The average person will pocket $1,503 per month in Social Security income in 2020, but millions of retired workers will receive $1,000 per month or less. Will you wind up collecting more in benefits than that? Skyrocketing healthcare costs make maximizing your Social Security benefits more important than ever, yet many Americans aren't familiar with how Social Security determines benefits and strategies that maximize them. Read on to learn how you can get the biggest payout possible.

1. Work 35 years or longer

Calculating your average indexed (inflation-adjusted) monthly earnings over your 35 highest-earning years is the first step to determining how much you'll collect in Social Security. Yet many people don't realize that if you work fewer than 35 years, Social Security includes zeros in your calculation, significantly reducing your benefit.

A woman sits at a desk at work.


For example, if your inflation-adjusted annual income is $40,000 over the entirety of your 35 highest-earning years, then your average monthly benefit at full retirement age would be $3,333 per month. However, if you worked only 25 years, then the 10 years of zeros included in this calculation lowers your average monthly income by 28.6% to $2,381. Those smaller checks can mean tens of thousands of dollars in lost income over a long retirement, so if you have zeros in your work record, working even part-time can boost your benefit.

Similarly, if your 35 highest-earning years includes low-income earning years caused by layoffs or a career change, holding off on retirement so you can replace those low-earning years with higher-income years will get you a bigger payday.

A senior woman stocking shelves at a grocery store.


2. Get paid to postpone Social Security 

Social Security is designed to pay you the same amount in lifetime benefits regardless of when you claim, so claiming Social Security before full retirement age results in a smaller monthly check than delaying benefits as long as possible.

The bonus associated with postponing is substantial. You'll receive 100% of your benefit amount if you claim at full retirement age, but if you claim later than that, you'll get delayed retirement credits for every month you wait, up to age 70. These benefits increase your Social Security benefit by 8% annually. Therefore, if your full retirement age is 67 and you hold off until age 70, your Social Security income will be 24% higher than it would be at 67, and 77% higher than if you claimed at age 62, the earliest claiming age possible.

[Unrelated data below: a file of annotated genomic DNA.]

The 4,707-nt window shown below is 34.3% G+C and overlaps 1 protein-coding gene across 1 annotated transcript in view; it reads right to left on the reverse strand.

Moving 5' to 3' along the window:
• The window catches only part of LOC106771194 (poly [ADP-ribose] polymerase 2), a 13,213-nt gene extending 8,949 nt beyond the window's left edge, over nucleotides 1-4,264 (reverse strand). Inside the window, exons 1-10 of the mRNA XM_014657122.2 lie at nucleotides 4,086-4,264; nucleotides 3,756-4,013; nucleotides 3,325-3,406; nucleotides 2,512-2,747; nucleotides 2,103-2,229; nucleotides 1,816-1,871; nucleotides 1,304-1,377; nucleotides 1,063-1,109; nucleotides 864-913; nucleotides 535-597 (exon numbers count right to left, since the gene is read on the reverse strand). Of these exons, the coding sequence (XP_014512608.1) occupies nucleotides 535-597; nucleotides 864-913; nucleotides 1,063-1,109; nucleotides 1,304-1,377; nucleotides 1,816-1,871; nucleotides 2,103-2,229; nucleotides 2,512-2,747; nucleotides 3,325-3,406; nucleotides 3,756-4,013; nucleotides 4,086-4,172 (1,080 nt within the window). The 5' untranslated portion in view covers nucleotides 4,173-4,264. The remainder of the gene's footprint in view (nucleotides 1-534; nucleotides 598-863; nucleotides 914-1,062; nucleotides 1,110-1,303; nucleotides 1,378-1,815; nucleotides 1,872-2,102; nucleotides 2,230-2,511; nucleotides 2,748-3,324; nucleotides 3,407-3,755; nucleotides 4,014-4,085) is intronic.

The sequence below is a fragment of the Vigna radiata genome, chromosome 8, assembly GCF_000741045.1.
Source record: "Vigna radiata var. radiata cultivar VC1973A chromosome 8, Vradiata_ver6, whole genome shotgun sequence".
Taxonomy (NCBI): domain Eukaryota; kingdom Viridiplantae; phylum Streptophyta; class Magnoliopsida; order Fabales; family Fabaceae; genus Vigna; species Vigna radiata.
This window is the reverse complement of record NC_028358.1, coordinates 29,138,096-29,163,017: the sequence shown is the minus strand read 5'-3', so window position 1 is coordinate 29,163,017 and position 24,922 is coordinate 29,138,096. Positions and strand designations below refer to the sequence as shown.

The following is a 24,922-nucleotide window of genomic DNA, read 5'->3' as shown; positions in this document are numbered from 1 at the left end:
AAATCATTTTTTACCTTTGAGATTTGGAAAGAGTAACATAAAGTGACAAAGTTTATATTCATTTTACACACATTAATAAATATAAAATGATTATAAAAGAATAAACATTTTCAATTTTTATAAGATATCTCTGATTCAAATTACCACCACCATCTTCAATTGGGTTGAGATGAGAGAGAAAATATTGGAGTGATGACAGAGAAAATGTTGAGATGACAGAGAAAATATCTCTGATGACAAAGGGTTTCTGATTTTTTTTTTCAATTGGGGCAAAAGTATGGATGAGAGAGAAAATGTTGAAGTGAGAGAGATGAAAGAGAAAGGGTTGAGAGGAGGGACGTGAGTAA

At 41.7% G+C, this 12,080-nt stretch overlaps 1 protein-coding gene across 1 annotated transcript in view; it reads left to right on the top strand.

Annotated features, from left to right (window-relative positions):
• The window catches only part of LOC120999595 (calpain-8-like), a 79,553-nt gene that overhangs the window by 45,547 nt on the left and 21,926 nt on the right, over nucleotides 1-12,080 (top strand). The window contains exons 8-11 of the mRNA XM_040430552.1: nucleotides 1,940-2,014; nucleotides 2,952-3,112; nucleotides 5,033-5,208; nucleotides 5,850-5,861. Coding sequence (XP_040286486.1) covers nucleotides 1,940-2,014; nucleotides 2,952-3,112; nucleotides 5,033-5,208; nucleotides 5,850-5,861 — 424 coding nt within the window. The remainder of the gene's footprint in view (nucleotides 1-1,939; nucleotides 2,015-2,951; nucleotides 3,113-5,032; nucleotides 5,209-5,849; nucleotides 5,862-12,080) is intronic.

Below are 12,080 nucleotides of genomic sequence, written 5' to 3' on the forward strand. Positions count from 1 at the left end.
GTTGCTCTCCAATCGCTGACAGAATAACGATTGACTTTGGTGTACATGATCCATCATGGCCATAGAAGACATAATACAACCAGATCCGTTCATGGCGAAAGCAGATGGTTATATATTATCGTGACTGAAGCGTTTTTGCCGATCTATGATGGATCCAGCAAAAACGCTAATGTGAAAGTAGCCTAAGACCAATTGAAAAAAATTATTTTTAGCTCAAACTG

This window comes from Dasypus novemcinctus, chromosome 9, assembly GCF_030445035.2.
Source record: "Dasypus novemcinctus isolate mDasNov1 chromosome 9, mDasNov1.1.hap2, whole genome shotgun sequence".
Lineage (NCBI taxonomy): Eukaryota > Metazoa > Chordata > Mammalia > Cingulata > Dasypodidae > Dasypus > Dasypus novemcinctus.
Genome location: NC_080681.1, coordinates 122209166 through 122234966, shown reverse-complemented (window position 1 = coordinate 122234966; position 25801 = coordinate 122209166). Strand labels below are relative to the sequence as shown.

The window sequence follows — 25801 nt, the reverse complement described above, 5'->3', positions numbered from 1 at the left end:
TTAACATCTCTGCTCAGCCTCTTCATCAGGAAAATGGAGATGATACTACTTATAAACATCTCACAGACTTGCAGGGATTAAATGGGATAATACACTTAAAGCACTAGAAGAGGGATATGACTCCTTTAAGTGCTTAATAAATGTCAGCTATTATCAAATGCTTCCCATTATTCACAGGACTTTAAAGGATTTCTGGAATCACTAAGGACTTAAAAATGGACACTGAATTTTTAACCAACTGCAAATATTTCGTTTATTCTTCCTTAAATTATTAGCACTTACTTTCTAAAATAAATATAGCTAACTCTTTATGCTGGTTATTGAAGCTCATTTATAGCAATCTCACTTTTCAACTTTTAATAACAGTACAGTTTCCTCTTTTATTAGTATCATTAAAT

If your partner also qualifies for Social Security and you don't want to wait until 70 to retire, then consider claiming the lower-income partner's benefit early, or at full retirement age, and delaying the higher-income earners benefit until age 70. Since the bonus awarded by delayed retirement credits is a percentage rather than a fixed dollar amount, delaying the higher-income partner's benefit produces the biggest bang for your buck, potentially allowing you to have your cake and eat it too.

Postponing the higher-earning partner's benefit can also make sense for legacy planning because it can provide the biggest benefit for a surviving spouse. Widows and widowers can only collect the higher of their own benefit or their spouse's benefit, so waiting to claim the higher-earning spouses Social Security can guarantee the survivor nets the most money possible, regardless of who does first.

A piggy bank wearing glasses staring at a calculator.


3. Tap a Roth IRA

If you claim Social Security early and continue working, you could wind up failing Social Security's earnings test, which limits how much you can earn per year if you're younger than full retirement age and receiving benefits.

Specifically, Social Security holds back $1 in benefits for every $2 earned above an inflation-adjusted limit, which is $18,240 in 2020. A separate rule applies for the year in which you turn full retirement age. You can earn up to $48,600 in the months leading up to your birthday in 2020 without triggering withholding, but if you earn more than that, then Social Security holds back $1 for every $3 above the cap.

If you want to improve the odds of avoiding withholding because of the earnings test, consider investing money in a Roth IRA while you're still working. Roth IRA contributions are made with after-tax earnings, so withdrawals of contributions aren't subject to the earnings test calculation. Also, if your Roth IRA has been open five years and you're at least 59 1/2 years old, earnings on contributions can be withdrawn tax free too without counting toward the earnings limit.

Since Roth IRA withdrawals won't cause you to fail the earnings test, you could claim Social Security early, reduce your earnings from work below the annual earnings test limit, and then use Roth IRA withdrawals to fill in any gap in your monthly budget.

This strategy can also help you avoid income tax on your Social Security benefits. Why? Because Roth IRA withdrawals aren't subject to Federal Income tax, so they won't push your income above the IRS's annual earnings limit for Social Security recipients. In 2020, up to 85% of your Social Security could be subject to income tax if your adjusted earnings exceed $25,000 and $32,000, respectively. 

Everyone's situation is different, but working at least 35 years, delaying a higher-earner benefit, and using a Roth IRA to stay below earnings caps can help you maximize your Social Security benefits and thus maintain financial independence throughout your golden years.